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An Introduction to Information Theory, Symbols, Signals and Noise (Dover Books on Mathematics) Paperback – 1 Jan 1980

4.3 out of 5 stars 3 customer reviews

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Product details

  • Paperback: 336 pages
  • Publisher: Dover Publications Inc.; 2nd Revised edition edition (1 Jan. 1980)
  • Language: English
  • ISBN-10: 0486417093
  • ISBN-13: 978-0486240619
  • ASIN: 0486240614
  • Product Dimensions: 13.7 x 1.7 x 21.6 cm
  • Average Customer Review: 4.3 out of 5 stars  See all reviews (3 customer reviews)
  • Amazon Bestsellers Rank: 194,781 in Books (See Top 100 in Books)
  • See Complete Table of Contents

Product Description

About the Author

JOHN R. PIERCE, M.D. (Col. MC, U.S. Army, Ret.), wrote the series of articles on which this book is based for Stripe, a publication for Walter Reed Army Medical Center (WRAMC) personnel and included on, a Web site for military personnel in the Washington, D.C., area. Pierce recently retired after thirty years of active duty, a significant portion of that spent at WRAMC. With Pierce, JIM WRITER coedited a supplement to the journal "Military Medicine" on the 1900 Yellow Fever Board.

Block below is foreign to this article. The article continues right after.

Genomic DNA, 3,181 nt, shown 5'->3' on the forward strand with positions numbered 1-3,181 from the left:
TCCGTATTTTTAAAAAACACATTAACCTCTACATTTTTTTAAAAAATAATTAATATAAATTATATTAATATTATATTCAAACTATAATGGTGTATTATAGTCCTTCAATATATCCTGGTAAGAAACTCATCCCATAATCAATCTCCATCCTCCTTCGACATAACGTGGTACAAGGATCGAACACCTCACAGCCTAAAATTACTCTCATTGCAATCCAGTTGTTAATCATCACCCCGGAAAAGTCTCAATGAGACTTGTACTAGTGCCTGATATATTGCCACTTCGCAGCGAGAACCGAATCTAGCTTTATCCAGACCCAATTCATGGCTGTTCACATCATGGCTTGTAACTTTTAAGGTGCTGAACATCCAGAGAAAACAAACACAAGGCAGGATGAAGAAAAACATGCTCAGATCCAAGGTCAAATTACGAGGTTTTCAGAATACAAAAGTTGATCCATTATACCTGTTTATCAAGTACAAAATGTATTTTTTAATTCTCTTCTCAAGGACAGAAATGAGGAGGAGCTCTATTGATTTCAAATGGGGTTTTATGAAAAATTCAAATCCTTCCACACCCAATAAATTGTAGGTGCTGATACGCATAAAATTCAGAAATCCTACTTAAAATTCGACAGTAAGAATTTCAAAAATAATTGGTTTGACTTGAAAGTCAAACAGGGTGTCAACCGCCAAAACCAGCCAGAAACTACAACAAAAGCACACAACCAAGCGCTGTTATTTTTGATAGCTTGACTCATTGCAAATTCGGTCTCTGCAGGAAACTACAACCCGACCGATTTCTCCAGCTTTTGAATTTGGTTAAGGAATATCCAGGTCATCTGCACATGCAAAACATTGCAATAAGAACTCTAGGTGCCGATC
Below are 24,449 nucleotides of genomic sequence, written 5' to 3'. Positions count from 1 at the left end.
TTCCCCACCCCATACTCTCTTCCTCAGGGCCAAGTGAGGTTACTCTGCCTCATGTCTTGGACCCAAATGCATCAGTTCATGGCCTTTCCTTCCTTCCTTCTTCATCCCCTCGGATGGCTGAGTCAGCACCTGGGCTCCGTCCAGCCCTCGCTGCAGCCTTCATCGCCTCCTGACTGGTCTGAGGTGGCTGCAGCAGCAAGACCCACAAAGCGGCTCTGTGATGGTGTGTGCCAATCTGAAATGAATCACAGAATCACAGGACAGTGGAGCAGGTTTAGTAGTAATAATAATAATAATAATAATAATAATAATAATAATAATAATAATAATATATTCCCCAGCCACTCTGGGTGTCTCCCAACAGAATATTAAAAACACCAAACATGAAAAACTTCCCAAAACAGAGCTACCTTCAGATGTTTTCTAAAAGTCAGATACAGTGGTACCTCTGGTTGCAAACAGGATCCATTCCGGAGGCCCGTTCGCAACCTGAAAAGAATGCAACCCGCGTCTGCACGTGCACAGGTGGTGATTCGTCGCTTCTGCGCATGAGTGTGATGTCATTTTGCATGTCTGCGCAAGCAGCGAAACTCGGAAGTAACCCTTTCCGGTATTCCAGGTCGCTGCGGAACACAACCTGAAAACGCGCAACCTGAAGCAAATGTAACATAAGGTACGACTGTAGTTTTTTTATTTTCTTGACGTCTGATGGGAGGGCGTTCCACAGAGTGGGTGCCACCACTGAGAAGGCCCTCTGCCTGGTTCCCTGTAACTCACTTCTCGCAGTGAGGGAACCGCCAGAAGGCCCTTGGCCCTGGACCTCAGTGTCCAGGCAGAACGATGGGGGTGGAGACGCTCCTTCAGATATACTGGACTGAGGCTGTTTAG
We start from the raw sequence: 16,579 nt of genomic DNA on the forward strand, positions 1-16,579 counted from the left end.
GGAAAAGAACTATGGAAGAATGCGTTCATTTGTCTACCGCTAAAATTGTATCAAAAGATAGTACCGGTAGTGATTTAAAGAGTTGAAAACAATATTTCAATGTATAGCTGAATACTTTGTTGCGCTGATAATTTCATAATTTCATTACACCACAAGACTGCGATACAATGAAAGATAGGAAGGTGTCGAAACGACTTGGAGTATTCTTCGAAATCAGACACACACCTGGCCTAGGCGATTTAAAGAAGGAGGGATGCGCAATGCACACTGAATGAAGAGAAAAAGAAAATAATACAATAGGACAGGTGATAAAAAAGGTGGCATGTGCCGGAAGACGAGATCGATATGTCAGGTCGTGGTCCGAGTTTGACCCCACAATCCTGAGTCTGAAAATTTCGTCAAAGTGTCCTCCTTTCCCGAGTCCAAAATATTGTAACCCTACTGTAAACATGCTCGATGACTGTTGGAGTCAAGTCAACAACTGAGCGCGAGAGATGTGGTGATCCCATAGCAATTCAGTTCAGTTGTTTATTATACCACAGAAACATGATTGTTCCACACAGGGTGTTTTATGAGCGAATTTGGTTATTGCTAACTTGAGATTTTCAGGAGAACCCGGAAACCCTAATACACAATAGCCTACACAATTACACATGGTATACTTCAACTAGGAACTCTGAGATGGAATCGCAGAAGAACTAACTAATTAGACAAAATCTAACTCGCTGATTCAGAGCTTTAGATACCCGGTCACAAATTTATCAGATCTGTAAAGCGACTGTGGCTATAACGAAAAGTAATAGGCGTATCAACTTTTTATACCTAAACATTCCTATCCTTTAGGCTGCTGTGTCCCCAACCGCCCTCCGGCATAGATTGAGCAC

Customer Reviews

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Top Customer Reviews

Format: Paperback
This is an excellent introduction to Information Theory for the layperson. I often started with the intention of reading just a single chapter and found myself drawn into continuing onto the next chapter. It is unusual to find a technical book to be a page-turner!

The first four chapters set the scene and build towards a consideration of entropy. This chapter is quite heavy going but we are then rewarded with two rather easier chapters which allow us to catch our breath. The author then turns his attention to the problem of noise. We are also given a glimpse of how n-dimensional geometry was used by Claude Shannon to prove an important theory on the effect of noise on signal transmission.

There are chapters on the application of Information Theory to physics, cybernetics, psychology and art. Since the book was published in 1961 and revised in 1980, some of this is rather dated now - anyone still using cassette tapes to store their computer data?

I came to this book simply wanting an introduction to the subject. The early parts of the book were excellent and far exceeded my expectations. Others may subsequently review this book from the perspective of being well-acquainted with the subject and being more familiar with recent developments. My perspective relates to its accessibility.

If someone has a reasonable mathematical background they should find this book very approachable. To get the most from this book, the reader should probably be familiar with logarithms, indices, 3-D geometry and the sigma notation for summation. For those who aren't, the author does provide an appendix which gives a brief introduction to most of the relevant background mathematics.
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Format: Paperback